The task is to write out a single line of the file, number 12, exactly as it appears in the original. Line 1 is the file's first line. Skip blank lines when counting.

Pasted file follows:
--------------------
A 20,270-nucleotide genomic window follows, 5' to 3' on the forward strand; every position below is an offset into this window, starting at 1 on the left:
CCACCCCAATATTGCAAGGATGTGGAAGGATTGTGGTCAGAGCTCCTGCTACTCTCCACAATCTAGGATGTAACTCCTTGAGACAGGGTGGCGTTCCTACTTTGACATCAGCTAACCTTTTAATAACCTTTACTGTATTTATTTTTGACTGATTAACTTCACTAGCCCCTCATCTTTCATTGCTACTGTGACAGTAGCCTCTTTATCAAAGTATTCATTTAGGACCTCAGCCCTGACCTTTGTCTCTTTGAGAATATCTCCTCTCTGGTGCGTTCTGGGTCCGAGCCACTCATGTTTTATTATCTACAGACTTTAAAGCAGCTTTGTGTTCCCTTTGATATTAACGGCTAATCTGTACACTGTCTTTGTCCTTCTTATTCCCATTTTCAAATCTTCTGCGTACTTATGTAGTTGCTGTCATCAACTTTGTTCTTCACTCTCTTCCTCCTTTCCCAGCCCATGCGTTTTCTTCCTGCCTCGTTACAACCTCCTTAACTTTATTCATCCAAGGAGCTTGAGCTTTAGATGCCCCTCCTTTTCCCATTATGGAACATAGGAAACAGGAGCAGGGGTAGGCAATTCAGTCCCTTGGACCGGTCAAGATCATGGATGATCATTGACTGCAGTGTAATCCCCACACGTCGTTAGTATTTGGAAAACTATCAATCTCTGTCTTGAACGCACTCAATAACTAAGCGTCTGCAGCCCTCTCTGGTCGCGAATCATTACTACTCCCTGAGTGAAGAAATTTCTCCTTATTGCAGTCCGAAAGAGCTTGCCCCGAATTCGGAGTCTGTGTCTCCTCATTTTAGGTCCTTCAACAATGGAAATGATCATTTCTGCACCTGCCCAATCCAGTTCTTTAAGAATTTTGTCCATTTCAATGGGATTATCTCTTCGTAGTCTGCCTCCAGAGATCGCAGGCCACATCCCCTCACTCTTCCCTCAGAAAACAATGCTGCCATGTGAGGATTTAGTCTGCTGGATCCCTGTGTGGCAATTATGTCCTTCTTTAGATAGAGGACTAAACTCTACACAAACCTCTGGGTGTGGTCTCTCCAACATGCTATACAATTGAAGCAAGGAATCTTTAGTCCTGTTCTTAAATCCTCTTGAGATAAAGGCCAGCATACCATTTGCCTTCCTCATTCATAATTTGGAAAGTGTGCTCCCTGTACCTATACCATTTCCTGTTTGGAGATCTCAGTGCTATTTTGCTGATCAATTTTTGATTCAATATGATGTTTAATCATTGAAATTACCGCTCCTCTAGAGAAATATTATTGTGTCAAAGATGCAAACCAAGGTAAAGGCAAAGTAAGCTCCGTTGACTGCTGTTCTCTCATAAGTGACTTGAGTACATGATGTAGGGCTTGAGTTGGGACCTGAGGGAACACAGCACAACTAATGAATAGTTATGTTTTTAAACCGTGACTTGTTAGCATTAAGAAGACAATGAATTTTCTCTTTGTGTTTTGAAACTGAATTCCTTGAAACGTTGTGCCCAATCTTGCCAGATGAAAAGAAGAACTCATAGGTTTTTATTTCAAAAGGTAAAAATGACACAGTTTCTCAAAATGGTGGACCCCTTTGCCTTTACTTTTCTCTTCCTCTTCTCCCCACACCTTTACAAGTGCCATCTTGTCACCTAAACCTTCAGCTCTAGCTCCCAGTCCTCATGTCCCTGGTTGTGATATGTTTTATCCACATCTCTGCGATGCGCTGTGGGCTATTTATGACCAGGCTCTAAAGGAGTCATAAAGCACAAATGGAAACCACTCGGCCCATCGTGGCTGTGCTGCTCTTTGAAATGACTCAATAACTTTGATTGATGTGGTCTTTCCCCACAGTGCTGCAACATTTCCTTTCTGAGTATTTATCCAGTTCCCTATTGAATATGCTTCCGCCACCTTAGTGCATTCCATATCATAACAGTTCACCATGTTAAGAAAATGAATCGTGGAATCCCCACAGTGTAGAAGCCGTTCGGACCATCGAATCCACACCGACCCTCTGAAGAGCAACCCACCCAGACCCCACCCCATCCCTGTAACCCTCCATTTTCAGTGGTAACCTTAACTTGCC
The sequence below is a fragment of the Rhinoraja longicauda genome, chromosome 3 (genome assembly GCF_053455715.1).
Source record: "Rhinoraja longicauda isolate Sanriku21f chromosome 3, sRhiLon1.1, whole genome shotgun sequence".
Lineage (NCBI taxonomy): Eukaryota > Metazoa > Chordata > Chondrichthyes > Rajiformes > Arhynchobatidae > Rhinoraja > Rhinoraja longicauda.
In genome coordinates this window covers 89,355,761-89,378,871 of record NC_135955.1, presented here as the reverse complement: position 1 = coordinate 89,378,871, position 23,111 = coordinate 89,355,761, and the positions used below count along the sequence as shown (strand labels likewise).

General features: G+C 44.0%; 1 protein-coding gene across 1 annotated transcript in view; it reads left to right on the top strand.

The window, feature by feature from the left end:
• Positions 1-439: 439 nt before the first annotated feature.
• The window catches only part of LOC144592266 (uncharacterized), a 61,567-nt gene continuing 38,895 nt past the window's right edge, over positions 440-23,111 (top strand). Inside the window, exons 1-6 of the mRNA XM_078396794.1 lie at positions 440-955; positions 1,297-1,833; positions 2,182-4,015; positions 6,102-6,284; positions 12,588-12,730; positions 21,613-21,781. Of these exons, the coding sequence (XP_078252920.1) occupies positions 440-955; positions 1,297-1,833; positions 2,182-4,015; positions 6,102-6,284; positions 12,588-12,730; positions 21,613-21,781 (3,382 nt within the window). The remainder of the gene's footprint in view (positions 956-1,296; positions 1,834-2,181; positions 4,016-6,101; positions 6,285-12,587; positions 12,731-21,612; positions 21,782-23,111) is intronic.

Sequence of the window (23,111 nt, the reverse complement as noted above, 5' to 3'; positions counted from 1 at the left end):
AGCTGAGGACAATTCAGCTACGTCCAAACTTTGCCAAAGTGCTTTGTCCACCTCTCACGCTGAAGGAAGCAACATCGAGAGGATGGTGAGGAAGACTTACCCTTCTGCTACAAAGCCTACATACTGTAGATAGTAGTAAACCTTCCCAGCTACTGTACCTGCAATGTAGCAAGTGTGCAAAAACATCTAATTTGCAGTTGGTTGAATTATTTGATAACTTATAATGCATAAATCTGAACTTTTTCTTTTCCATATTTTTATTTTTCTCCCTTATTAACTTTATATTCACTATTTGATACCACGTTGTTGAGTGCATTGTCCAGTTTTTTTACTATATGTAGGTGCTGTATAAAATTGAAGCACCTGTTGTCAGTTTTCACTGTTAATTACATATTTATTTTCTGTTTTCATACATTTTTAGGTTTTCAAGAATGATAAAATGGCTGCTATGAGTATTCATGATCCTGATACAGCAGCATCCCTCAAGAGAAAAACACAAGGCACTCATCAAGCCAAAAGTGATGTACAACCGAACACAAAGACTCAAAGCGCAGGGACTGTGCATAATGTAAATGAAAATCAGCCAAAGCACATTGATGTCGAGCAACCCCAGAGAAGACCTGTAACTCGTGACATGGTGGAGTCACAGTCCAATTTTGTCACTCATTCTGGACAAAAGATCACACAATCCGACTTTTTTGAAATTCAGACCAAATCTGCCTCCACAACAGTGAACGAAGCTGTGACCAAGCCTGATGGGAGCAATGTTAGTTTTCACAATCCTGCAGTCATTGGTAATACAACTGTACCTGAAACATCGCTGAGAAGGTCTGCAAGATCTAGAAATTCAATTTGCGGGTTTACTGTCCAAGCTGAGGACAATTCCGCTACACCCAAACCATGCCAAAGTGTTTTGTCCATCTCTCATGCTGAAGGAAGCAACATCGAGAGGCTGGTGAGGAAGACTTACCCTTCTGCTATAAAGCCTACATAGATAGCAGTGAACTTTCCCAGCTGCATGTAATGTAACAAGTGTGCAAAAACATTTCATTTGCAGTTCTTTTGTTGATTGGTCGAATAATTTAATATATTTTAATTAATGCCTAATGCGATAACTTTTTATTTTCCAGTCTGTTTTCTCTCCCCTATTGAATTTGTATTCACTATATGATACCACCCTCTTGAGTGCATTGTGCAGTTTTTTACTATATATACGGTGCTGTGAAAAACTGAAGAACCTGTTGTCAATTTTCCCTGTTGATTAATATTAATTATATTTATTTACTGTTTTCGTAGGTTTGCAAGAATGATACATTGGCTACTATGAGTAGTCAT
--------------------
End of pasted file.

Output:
AGCTGAGGACAATTCAGCTACGTCCAAACTTTGCCAAAGTGCTTTGTCCACCTCTCACGCTGAAGGAAGCAACATCGAGAGGATGGTGAGGAAGACTTACCCTTCTGCTACAAAGCCTACATACTGTAGATAGTAGTAAACCTTCCCAGCTACTGTACCTGCAATGTAGCAAGTGTGCAAAAACATCTAATTTGCAGTTGGTTGAATTATTTGATAACTTATAATGCATAAATCTGAACTTTTTCTTTTCCATATTTTTATTTTTCTCCCTTATTAACTTTATATTCACTATTTGATACCACGTTGTTGAGTGCATTGTCCAGTTTTTTTACTATATGTAGGTGCTGTATAAAATTGAAGCACCTGTTGTCAGTTTTCACTGTTAATTACATATTTATTTTCTGTTTTCATACATTTTTAGGTTTTCAAGAATGATAAAATGGCTGCTATGAGTATTCATGATCCTGATACAGCAGCATCCCTCAAGAGAAAAACACAAGGCACTCATCAAGCCAAAAGTGATGTACAACCGAACACAAAGACTCAAAGCGCAGGGACTGTGCATAATGTAAATGAAAATCAGCCAAAGCACATTGATGTCGAGCAACCCCAGAGAAGACCTGTAACTCGTGACATGGTGGAGTCACAGTCCAATTTTGTCACTCATTCTGGACAAAAGATCACACAATCCGACTTTTTTGAAATTCAGACCAAATCTGCCTCCACAACAGTGAACGAAGCTGTGACCAAGCCTGATGGGAGCAATGTTAGTTTTCACAATCCTGCAGTCATTGGTAATACAACTGTACCTGAAACATCGCTGAGAAGGTCTGCAAGATCTAGAAATTCAATTTGCGGGTTTACTGTCCAAGCTGAGGACAATTCCGCTACACCCAAACCATGCCAAAGTGTTTTGTCCATCTCTCATGCTGAAGGAAGCAACATCGAGAGGCTGGTGAGGAAGACTTACCCTTCTGCTATAAAGCCTACATAGATAGCAGTGAACTTTCCCAGCTGCATGTAATGTAACAAGTGTGCAAAAACATTTCATTTGCAGTTCTTTTGTTGATTGGTCGAATAATTTAATATATTTTAATTAATGCCTAATGCGATAACTTTTTATTTTCCAGTCTGTTTTCTCTCCCCTATTGAATTTGTATTCACTATATGATACCACCCTCTTGAGTGCATTGTGCAGTTTTTTACTATATATACGGTGCTGTGAAAAACTGAAGAACCTGTTGTCAATTTTCCCTGTTGATTAATATTAATTATATTTATTTACTGTTTTCGTAGGTTTGCAAGAATGATACATTGGCTACTATGAGTAGTCAT